ASIAL Blog: Security Guards and the law of self-defence
Security Guards and the law of self-defence
Security officers play a significant role in maintaining law and order within the community.
Similar to police, your responsibilities can include:
- investigating and apprehending a person suspected of committing an offence
- ejecting a violent or disruptive person from private or public premises
- safeguarding a property, establishment and the public from anti-social, aggressive, violent and often, criminal behaviour.
Yet, unlike the police, powers granted to a security officer are extremely limited.
In your role as a security officer, if you carry out actions that are outside the law, even inadvertently, you may find yourself the subject of criminal charges or questioned regarding your response to a volatile situation.
Human nature and instinct can sometimes interfere with judgement and acting in compliance with professional training; often a result of fear or panic.
The law is very complex in this area. We have tried to explain it below.
If you have an issue call an ADLA lawyer straight away on 1300 331 331 and get some initial advice.
What is the law?
Section 10.4(2) of the Commonwealth Criminal Code states the following:
A person carries out conduct in self-defence if, and only if, he or she believes the conduct is necessary:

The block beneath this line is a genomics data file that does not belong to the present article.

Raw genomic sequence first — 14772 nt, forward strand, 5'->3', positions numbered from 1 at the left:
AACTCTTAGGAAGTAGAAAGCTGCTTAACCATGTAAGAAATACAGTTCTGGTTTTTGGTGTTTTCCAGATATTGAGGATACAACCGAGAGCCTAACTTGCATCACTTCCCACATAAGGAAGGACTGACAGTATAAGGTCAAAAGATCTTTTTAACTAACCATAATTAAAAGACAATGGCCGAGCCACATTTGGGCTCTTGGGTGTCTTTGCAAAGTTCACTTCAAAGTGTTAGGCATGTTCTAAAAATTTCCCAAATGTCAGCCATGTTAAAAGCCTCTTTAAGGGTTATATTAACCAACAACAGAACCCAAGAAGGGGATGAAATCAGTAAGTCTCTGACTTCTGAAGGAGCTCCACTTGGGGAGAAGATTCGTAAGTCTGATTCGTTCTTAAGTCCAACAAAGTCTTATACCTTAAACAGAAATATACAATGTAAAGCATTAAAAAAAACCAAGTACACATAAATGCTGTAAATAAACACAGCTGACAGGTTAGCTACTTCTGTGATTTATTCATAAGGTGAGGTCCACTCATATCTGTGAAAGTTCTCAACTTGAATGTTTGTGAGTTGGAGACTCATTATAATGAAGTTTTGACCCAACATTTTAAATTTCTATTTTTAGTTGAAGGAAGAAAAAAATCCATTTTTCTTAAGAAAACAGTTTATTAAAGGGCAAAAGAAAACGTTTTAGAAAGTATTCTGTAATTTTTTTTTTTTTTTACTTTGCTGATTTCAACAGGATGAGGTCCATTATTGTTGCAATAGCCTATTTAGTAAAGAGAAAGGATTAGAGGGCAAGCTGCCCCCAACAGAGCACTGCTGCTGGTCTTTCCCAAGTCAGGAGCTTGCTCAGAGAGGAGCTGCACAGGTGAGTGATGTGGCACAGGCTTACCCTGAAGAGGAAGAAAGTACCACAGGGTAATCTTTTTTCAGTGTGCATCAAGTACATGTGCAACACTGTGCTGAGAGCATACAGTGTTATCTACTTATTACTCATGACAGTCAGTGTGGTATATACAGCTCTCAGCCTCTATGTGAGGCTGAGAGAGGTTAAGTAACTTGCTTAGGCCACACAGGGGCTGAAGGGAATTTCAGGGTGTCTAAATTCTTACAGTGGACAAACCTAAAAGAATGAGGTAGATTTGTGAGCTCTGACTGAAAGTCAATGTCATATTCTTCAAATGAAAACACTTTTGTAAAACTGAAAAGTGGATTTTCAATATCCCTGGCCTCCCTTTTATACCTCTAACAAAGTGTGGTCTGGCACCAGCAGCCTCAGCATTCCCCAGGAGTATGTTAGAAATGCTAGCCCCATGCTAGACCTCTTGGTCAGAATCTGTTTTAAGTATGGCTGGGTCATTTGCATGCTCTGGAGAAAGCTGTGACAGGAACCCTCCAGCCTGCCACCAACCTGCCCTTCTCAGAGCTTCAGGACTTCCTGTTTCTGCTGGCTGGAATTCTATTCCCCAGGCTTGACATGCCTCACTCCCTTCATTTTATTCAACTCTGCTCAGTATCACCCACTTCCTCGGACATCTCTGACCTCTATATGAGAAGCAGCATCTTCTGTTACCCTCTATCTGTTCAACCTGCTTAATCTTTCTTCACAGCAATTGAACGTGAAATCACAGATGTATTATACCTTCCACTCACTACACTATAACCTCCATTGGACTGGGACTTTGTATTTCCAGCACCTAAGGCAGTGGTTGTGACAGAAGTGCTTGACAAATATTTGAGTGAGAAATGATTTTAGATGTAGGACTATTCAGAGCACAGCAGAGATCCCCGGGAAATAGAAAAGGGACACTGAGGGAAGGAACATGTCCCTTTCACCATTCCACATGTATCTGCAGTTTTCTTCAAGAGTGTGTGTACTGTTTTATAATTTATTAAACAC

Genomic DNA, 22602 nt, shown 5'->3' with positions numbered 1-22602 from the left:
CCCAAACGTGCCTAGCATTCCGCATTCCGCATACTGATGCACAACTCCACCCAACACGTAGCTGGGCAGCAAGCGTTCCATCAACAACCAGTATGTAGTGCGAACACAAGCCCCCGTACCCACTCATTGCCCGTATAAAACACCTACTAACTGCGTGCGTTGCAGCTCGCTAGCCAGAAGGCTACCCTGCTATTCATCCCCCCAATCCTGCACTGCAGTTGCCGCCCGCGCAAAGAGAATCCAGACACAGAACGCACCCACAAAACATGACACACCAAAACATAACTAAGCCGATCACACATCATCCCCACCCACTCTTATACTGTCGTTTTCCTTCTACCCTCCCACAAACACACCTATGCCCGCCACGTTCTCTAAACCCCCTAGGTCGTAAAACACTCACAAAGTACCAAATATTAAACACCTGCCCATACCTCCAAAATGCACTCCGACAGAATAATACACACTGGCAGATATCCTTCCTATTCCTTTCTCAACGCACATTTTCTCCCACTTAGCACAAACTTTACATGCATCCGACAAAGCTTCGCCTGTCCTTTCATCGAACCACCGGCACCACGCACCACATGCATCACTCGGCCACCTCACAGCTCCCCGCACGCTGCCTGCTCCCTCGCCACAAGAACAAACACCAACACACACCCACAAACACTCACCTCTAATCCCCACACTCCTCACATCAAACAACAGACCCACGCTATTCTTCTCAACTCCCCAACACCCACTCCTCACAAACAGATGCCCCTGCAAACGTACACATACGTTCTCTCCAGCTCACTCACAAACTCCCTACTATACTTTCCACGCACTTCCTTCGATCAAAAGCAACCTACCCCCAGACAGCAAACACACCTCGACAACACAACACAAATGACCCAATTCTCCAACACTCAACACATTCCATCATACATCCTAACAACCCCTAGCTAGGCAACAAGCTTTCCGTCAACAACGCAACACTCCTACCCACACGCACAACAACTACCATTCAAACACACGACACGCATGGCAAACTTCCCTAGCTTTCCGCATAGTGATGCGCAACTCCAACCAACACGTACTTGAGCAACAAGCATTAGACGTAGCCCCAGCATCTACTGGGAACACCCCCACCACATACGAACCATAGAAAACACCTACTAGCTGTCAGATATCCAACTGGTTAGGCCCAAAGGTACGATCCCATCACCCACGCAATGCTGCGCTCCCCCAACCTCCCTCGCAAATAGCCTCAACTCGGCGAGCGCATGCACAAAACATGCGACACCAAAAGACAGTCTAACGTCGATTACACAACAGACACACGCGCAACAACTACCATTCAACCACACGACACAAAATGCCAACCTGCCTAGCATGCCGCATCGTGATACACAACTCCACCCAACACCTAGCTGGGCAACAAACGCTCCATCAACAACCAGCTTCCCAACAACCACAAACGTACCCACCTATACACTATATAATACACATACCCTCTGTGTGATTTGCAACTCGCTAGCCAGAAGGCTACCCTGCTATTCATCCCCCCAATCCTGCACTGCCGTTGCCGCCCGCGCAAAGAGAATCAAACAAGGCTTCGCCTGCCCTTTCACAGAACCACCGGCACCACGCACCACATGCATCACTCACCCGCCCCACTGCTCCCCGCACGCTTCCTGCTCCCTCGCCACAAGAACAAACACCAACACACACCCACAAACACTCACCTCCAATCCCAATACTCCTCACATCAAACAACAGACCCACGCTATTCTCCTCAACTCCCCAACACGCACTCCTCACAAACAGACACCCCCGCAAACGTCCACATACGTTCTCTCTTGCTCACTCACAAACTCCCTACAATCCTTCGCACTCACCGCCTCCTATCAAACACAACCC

- to defend himself or herself or another person; or
- to prevent or terminate the unlawful imprisonment of himself or herself or another person; or
- to protect property from unlawful appropriation, destruction, damage or interference; or
- to prevent criminal trespass to any land or premises; or
- to remove from any land or premises a person who is committing criminal trespass.
meaning that a person shall not be criminally responsible for an offence if their actions are conducted in self-defence, in the belief that the conduct was necessary.
In comparison, state legislation regarding self-defence varies by jurisdiction. In general terms:
You should only use whatever force is necessary based on the situation and circumstance.
As a security officer, it is more probable that you could be in a situation where you would use force or be confronted by a physical attack whilst fulfilling your duties – and become the subject of a criminal investigation.
Using the defence of Self Defence
As stated in the case of Zecevic v DPP (Victoria) 162 CLR 645, a defence of self defence is determined by:
The relevant test is whether the individual believed on reasonable grounds that it was necessary in the circumstances to defend him/herself in the way in which he/she did.
This test is based on two elements:
- The individual must have believed at the time that he/she committed the relevant act, that what he/she was doing was necessary.
This is known as the “subjective element”
- That belief must have been
based on reasonable grounds.
This is known as the “objective element”
What do you do?
If you find yourself in a police interview, remain clear and focused.
Knowing your rights and how a security officer should act within the law is the first step.
You should also seek legal advice from law experts such as member firms of the Australian Defence Lawyers Alliance. ADLA firms understand the law as it applies to the security industry and your rights as a security professional.
Contact ADLA on 1300 331 331.
Written by Doogue O’Brien George Lawyers (ADLA’s representative firm in Victoria). This article does not amount to legal advice, which you only receive when you have a discussion with a lawyer who is engaged on your behalf.